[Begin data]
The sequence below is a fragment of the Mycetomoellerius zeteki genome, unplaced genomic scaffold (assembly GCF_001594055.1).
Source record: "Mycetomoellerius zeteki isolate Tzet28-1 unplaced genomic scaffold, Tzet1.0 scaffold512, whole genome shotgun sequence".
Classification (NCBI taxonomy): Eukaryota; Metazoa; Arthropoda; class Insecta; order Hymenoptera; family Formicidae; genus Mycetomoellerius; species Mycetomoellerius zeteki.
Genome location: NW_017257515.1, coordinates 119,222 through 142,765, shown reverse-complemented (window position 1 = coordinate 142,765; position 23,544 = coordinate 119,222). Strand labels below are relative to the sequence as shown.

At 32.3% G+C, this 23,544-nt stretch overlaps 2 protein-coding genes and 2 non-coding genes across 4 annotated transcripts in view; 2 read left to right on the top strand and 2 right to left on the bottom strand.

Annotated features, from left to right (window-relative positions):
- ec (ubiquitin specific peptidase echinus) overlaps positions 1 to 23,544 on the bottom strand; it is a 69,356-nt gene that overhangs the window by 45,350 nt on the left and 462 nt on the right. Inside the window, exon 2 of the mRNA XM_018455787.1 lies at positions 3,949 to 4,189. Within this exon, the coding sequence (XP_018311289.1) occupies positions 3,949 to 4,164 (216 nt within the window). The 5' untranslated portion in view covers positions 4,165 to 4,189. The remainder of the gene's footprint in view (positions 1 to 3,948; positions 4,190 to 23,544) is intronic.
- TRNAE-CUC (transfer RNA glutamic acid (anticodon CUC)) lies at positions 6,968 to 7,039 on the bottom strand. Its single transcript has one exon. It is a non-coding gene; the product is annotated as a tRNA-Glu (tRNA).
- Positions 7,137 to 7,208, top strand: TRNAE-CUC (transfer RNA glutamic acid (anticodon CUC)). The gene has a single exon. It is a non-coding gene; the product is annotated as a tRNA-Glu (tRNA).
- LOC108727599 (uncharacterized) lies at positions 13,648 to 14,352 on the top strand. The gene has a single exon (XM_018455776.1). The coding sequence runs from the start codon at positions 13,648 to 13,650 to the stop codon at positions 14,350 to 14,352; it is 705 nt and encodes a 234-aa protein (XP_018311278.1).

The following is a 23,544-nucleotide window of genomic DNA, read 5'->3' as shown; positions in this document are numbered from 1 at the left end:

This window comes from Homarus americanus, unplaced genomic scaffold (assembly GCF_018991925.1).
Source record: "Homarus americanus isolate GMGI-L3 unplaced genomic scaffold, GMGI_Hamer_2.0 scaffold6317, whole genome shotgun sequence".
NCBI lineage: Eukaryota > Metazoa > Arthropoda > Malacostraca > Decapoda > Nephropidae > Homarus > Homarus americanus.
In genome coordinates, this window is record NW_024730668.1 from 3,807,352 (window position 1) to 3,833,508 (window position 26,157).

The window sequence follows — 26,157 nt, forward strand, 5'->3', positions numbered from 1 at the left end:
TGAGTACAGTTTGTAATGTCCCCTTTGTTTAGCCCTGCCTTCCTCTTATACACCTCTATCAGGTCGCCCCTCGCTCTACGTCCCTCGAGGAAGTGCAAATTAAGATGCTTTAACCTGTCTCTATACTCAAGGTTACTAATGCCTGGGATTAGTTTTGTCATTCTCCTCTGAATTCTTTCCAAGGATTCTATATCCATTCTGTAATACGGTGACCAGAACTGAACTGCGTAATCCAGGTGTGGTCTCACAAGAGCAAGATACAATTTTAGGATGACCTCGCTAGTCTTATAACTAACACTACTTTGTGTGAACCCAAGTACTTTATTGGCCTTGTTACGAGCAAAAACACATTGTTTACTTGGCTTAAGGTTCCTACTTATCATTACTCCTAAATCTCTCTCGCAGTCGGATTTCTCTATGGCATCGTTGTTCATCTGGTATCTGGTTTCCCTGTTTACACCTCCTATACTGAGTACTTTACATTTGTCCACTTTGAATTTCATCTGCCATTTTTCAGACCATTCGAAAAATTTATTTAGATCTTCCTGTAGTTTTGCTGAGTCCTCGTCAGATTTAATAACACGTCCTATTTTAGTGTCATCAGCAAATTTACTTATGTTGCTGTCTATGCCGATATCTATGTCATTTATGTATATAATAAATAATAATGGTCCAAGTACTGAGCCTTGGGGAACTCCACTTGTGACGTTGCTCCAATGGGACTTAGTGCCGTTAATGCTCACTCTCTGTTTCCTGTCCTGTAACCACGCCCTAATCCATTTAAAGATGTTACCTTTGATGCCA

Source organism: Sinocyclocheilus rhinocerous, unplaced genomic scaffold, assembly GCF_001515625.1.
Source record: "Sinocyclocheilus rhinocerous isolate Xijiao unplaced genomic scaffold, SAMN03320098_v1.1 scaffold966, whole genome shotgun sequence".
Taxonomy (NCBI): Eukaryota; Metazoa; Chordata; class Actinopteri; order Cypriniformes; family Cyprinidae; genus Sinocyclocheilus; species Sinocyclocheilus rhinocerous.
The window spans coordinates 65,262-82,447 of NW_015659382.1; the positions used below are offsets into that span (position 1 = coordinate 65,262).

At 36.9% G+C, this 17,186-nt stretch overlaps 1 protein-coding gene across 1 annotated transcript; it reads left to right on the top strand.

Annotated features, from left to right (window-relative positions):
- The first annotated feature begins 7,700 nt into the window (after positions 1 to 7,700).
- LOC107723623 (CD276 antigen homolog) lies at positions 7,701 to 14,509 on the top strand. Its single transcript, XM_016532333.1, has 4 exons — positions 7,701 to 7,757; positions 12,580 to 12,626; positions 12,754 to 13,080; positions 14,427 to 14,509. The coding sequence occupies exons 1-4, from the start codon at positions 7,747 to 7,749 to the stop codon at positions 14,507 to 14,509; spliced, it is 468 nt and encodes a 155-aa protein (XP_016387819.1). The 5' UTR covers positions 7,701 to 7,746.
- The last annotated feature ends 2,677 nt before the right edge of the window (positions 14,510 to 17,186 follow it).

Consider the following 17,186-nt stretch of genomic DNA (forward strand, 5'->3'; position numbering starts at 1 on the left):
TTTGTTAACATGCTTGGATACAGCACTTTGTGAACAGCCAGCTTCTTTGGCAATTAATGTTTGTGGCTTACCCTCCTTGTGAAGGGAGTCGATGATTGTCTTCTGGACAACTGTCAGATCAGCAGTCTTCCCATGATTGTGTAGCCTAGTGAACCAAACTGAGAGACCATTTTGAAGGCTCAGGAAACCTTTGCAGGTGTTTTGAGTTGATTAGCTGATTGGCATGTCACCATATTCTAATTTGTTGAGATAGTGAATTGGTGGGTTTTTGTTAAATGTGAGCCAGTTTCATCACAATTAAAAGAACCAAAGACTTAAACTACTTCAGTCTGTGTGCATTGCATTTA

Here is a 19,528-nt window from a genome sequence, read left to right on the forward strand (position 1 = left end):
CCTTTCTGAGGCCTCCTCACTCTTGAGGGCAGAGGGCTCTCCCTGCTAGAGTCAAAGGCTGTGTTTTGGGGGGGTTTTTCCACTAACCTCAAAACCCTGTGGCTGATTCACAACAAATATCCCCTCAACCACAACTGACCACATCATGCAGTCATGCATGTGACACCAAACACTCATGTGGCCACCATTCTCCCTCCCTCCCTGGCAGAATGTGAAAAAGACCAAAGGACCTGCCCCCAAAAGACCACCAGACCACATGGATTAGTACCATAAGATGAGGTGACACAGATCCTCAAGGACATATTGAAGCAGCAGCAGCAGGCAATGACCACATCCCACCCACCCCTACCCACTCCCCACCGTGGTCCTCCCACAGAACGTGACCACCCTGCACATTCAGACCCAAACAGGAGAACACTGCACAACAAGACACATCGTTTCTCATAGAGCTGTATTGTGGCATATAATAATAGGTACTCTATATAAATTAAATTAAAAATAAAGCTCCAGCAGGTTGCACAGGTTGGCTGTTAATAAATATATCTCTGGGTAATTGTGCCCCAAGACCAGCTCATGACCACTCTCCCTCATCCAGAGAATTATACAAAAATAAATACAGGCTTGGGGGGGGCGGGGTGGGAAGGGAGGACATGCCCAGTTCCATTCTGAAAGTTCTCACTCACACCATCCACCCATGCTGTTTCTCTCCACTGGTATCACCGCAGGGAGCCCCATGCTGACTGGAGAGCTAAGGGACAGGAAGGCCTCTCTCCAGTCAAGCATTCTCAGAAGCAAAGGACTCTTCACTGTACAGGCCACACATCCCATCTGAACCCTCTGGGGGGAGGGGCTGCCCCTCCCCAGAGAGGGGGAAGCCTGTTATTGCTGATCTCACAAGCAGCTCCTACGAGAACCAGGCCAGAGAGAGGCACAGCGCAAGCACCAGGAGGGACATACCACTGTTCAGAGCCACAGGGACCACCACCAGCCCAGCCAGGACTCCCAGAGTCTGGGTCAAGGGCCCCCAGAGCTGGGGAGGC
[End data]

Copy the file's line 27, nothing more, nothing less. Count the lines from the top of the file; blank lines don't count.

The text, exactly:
Consider the following 17,186-nt stretch of genomic DNA (forward strand, 5'->3'; position numbering starts at 1 on the left):